Quinn was headed in the direction of picking Simon to be the
Democratic nominee for lieutenant governor but had not announced a
final decision, said the person, who did not want to pre-empt Quinn
and would speak only on condition of anonymity.
announce his preferred candidate Friday in Chicago, although the
final decision rests with the Democratic State Central Committee.
Simon is a law professor at Southern Illinois University and
daughter of the late U.S. Sen. Paul Simon. She is a former member of
the Carbondale City Council and unsuccessful candidate for
Simon said Thursday night that she did not know Quinn's decision.
"I have spoken with the governor several times over the past few
days. I believe I am on a short list, and I'm thrilled to be there,"
she said, adding that she will not be in Chicago for Quinn's
Normally, voters choose the governor's running mate. However,
this year's winner, Scott Lee Cohen, withdrew after allegations of
domestic abuse, steroid use and failure to pay child support,
leaving the Democratic State Central Committee to pick a candidate.
The committee will meet Saturday in Springfield and choose from 17
finalists, including Simon.
Several members of the committee have spoken in favor of state
Rep. Art Turner, a veteran black lawmaker from Chicago who finished
second in the primary election. They say he deserves the spot
because he made the effort to run for lieutenant governor unlike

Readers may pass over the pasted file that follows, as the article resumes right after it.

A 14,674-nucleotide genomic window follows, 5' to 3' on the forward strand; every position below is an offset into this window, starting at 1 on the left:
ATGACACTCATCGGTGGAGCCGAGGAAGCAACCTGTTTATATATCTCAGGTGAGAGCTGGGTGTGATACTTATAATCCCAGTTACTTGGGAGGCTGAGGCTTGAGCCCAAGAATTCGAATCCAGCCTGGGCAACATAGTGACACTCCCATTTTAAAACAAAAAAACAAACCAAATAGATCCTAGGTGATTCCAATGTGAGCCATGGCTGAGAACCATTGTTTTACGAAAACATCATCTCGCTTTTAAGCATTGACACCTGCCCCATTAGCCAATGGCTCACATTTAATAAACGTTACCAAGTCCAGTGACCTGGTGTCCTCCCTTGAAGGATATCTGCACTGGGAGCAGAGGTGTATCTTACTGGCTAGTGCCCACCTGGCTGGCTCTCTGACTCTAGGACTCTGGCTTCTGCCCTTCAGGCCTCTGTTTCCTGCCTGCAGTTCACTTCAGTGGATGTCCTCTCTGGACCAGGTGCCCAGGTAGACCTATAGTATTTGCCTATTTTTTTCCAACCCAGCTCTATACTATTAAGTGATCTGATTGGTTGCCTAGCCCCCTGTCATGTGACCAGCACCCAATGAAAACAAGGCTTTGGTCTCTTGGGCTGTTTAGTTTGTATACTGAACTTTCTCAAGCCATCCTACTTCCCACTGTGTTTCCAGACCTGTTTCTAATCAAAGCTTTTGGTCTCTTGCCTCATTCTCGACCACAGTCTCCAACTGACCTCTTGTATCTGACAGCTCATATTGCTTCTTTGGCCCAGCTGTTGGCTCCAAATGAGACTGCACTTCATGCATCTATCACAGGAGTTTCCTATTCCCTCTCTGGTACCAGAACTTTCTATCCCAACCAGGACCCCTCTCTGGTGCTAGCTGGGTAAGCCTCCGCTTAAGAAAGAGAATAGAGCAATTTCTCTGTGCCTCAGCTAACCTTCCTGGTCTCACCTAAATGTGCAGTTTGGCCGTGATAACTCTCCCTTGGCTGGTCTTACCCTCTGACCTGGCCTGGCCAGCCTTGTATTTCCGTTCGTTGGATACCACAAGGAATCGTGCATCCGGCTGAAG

Simon or state Sen. Susan Garrett, another person Quinn has
considered, and because he could help energize black voters.
But polls and the results of the primary election suggest Quinn
needs help among white women and downstate voters. Simon could help
with both categories.
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As the daughter of a well-liked politician and the member of the
Illinois Reform Commission, Simon also might reinforce Quinn's image
as a reformer and independent-minded politician.
The Republican nominee for governor, state Sen. Bill Brady of
Bloomington, is from downstate, as is his running mate, Jason
Plummer of Edwardsville.
Simon tried to sell herself to Democratic Party leaders with a
nearly six-minute video posted on YouTube in which friends of hers
call her optimistic, compassionate and someone who would bring
geographic balance to the ticket.
"There's a lot to be said for considering someone outside
Chicago. It's pretty easy to see what the other party will make of a
ticket entirely focused on Chicago, and I think somebody from
downstate is important for that consideration," friend John Jackson,
an SIU faculty member and staff member at the Paul Simon Public
Policy Institute, said on the video.
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